Thus, if there is a vote for Brexit next Thursday, the UK will not immediately leave the EU. Instead, there will a period of time during which all of the agreements between Britain and its European brethren will have to be renegotiated.

Why Minnesotans should care

Brexit could affect Minnesotans, generally, and Minnesota businesses, in particular, in a variety of ways, none of them good. If you travel or have business interests in Europe, here are some possible consequences.

Currently, once an American enters the UK they can move throughout the EU without obtaining a visa in any other EU country. With a Brexit, there would probably be border controls between Britain and other EU countries. In fact, this is one of the most important issues in the debate, as many British citizens believe that membership in the EU allows far too many people to migrate to Britain and that a Brexit will allow the UK to better control immigration.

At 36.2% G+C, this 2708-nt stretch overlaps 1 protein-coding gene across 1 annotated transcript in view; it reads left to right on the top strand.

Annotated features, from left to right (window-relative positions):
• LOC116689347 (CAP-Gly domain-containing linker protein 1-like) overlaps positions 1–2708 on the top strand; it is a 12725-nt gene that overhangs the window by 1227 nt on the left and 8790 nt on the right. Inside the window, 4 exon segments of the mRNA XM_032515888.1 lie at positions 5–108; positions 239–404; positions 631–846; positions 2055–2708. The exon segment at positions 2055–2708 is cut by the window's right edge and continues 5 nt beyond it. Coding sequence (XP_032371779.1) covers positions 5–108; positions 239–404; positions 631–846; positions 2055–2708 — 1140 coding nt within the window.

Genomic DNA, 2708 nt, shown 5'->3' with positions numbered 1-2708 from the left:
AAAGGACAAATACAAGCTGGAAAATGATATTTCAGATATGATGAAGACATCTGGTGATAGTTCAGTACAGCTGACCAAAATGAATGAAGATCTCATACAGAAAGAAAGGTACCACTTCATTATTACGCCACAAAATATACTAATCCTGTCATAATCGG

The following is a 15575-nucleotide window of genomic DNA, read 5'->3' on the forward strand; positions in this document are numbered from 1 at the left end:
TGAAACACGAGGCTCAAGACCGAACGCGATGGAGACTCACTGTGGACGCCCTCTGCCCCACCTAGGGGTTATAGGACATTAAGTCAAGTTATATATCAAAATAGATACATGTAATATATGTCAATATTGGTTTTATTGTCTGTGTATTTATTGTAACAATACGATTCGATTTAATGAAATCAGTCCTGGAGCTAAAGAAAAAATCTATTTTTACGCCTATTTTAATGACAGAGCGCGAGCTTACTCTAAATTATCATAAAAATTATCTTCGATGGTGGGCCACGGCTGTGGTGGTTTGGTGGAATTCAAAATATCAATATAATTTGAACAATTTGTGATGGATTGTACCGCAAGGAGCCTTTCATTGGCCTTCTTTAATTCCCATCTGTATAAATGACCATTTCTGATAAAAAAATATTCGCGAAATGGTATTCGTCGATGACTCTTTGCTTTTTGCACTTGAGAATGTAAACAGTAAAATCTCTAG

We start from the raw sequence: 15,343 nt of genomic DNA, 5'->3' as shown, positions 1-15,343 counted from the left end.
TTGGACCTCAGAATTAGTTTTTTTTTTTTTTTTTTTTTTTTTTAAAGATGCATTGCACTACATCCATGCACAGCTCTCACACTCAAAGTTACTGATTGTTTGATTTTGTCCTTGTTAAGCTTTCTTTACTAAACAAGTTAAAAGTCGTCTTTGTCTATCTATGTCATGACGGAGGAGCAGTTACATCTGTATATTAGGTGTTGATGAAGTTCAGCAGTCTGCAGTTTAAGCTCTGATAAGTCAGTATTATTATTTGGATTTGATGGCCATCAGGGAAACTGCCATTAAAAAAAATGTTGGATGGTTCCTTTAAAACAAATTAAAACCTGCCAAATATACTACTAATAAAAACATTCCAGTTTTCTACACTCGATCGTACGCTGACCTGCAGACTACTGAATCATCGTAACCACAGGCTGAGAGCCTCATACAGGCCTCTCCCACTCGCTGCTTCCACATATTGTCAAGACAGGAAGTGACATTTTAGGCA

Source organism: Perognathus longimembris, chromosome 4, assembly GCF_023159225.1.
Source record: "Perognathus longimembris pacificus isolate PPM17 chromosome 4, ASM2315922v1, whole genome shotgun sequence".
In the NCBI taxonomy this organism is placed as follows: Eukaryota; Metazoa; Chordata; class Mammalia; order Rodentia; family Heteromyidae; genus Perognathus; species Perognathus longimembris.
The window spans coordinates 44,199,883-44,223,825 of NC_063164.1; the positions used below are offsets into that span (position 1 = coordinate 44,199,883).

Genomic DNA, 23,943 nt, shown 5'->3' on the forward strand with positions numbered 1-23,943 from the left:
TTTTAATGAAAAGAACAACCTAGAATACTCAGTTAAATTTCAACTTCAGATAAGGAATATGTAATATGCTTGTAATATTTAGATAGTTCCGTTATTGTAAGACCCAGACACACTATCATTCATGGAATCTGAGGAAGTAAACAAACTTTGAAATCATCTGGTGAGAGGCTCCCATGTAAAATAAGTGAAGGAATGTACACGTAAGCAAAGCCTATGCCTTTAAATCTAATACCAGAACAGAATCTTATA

Goods and services
Brexit will take the UK out of the European single market and force Britain to rework its trade relationships with other European countries. One possibility is that the UK will follow Norway’s model, in which it participates in the EU’s single market but nothing else associated with the EU. Another possibility is for Britain to work with other countries through the World Trade Organization, just as the US., Japan, and China currently do.

Now, suppose that you are a Minnesota company and your European headquarters is located in the UK. Brexit will probably lead you, and other U.S. companies, to consider moving to an EU member country. That’s a hassle and a cost to doing business, not to mention a dose of uncertainty that you don’t need in an already volatile world economy.